As a consultant interpreter, I only work with interpreters I have either worked with before or who are recommended by those interpreters or who a by trusted colleagues I haven’t managed to work with yet. In the unlikely event that I can’t find the right person using those methods, I have other contacts and use the list of members of the Institute of Translation and Interpreting.
When we work on the basis of referral, rather than trusting our business future to algorithms we didn’t right and platforms we don’t fully understand, we reduce the risk of buying services from the wrong people and getting the wrong results. Instead of trusting random reviewers, the best results come from trusting the experience of people we know and can easily contact if their recommendation turns out not to be helpful.
People not Platforms
In short, while the platforms are useful if you don’t have any network at all, they come with big risks. It will always be more beneficial to your business and to the people offering the service for you to take the time and talk to people you know to discover who is already doing a great job. So the next time you are looking for an interpreter, keep back from the platform edge.
For free advice on getting the right interpreter for your next event, drop me an email.
Five years ago, I wrote a cheeky post for the LifeinLINCS blog detailing some off-the-wall inventions that interpreters would love. Now, however, with the advent of machine interpreting software that can manage a basic conversation, I think it’s time to properly ask those who know their vector spaces from their z-tests if they could make us a single invention, which would ease the work of lots of conference interpreters.
The idea is very simple: one tricky problem in conference interpreting is that, even with the best research in the world, speakers seem able to find terms that the interpreters have never come across before. Worse, in the heat of a detailed speech, it is entirely possible that an interpreter could falter in finding that important term that that really did memorise but have suddenly forgotten.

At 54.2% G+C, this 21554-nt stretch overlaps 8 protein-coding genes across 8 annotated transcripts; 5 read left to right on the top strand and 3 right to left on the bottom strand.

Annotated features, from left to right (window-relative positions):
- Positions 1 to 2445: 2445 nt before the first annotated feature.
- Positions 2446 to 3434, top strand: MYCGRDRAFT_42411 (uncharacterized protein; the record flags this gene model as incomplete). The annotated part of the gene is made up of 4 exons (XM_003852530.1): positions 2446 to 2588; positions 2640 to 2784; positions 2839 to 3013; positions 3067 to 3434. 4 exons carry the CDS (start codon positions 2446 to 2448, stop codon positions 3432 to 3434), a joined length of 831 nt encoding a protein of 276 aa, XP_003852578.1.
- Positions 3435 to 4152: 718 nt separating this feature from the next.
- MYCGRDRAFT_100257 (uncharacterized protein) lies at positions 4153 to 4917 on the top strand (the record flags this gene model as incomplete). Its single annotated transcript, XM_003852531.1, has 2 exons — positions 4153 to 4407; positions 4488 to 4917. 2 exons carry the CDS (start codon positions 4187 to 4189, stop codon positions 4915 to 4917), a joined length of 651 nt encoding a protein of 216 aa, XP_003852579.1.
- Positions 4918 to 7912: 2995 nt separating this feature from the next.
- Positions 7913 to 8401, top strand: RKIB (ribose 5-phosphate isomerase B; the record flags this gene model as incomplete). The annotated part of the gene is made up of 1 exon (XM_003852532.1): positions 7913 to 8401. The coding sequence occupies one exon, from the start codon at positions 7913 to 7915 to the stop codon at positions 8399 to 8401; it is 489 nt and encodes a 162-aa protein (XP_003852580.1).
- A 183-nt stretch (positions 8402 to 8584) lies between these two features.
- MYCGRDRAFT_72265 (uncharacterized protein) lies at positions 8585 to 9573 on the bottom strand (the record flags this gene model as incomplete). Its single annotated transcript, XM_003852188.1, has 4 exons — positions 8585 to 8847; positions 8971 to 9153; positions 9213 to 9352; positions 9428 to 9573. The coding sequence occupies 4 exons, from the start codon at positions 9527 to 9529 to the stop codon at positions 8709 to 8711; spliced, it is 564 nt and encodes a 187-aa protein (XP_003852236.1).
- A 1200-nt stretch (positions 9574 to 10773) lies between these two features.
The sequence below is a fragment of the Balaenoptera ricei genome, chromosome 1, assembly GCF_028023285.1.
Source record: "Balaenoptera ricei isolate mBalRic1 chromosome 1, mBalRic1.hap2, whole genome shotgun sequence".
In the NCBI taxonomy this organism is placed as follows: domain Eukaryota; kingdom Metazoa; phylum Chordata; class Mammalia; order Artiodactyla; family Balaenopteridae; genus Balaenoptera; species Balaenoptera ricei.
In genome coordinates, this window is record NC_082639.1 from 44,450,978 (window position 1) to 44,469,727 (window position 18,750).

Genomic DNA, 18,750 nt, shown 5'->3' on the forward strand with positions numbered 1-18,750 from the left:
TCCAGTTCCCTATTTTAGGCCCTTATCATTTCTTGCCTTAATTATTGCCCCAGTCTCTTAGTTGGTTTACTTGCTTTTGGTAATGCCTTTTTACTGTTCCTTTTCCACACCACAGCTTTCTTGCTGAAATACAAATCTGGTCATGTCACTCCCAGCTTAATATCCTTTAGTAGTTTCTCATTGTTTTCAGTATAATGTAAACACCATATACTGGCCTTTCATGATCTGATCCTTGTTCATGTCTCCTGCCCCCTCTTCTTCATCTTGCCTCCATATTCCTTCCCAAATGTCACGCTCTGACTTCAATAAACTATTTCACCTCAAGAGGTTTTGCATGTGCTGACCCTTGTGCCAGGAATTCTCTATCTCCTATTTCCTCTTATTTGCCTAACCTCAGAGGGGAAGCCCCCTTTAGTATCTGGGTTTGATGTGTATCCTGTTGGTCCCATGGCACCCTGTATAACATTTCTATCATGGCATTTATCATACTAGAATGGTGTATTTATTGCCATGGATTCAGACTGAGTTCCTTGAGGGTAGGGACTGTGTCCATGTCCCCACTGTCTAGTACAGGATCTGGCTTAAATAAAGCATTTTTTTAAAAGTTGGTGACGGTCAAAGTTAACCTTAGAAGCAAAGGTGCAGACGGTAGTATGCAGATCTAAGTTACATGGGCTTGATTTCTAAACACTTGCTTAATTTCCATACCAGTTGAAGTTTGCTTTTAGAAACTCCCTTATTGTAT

Since Automated Speech Recognition (ASR) is now at the point where I no longer have to pass the phone to my wife when a phone system asks me to describe my issue and our smartphones are fast enough to do basic speech translation, surely we have the tech to fix that issue once and for all.
Here’s how I imagine it working.
While the speaker is talking, an ASR system scans the words and word clusters they use. Any words that are in the top 1000 most used words in the source language can be ignored but, if a word is rare, the system should automatically search the interpreter’s term bank for it. In fact, in an ideal world. the interpreter should be able to tell the system which domains they are working in (say, engineering, finance, HR) so it would prioritise rare words from that domain.
Since interpreters don’t want to be distracted, the system should then simply project the original term and its term bank version onto a rugged, travel-proof Heads-Up Display that the interpreter has placed in front of them.
But what if the term is rare and the interpreter hasn’t stored it already? In those cases, the system should be able to run parallel searches for it in the interpreter’s favourite term bases (think IATE, online and offline technical dictionaries, etc) and project the one or two most likely candidate translations.
There are a few technical headaches with this. In terms of language processing, teaching the system when to look up a single word term and when to treat a cluster as a term would be tricky. There is, after all a big difference between “shot” and “shot-blasting” and between “road” and “middle of the road”.
I’m no expert but it does seem that some kind of neural model and the ability to use the same system for semi-automated term mining beforehand might help the system “learn” what units count as a term in each domain. Possibly.
The second challenge is getting the user interface right. While experts in interpreter cognition, like Prof Kilian Seeber, have argued that interpreters simultaneously process information from multiple sources, there does still seem to be a point at which interpreters get overloaded. Add to this Prof Daniel Gile’s argument that there can be a gap between interpreters hitting an issue and it actually affecting their performance and you leave interface designers with the tricky task of ensuring that the system provides help when its needed but doesn’t distract interpreters when they’re doing fine.
There has been some research to try to fix that but it is still a challenge and it might take more research on problem triggers and performance drops to fix it for good. For the moment, using Heads-Up Displays, which allow the interpreters to still see through them, instead of asking them to look down from the speaker, would at least reduce the issue.
So, is anyone up for building one of those systems or testing one?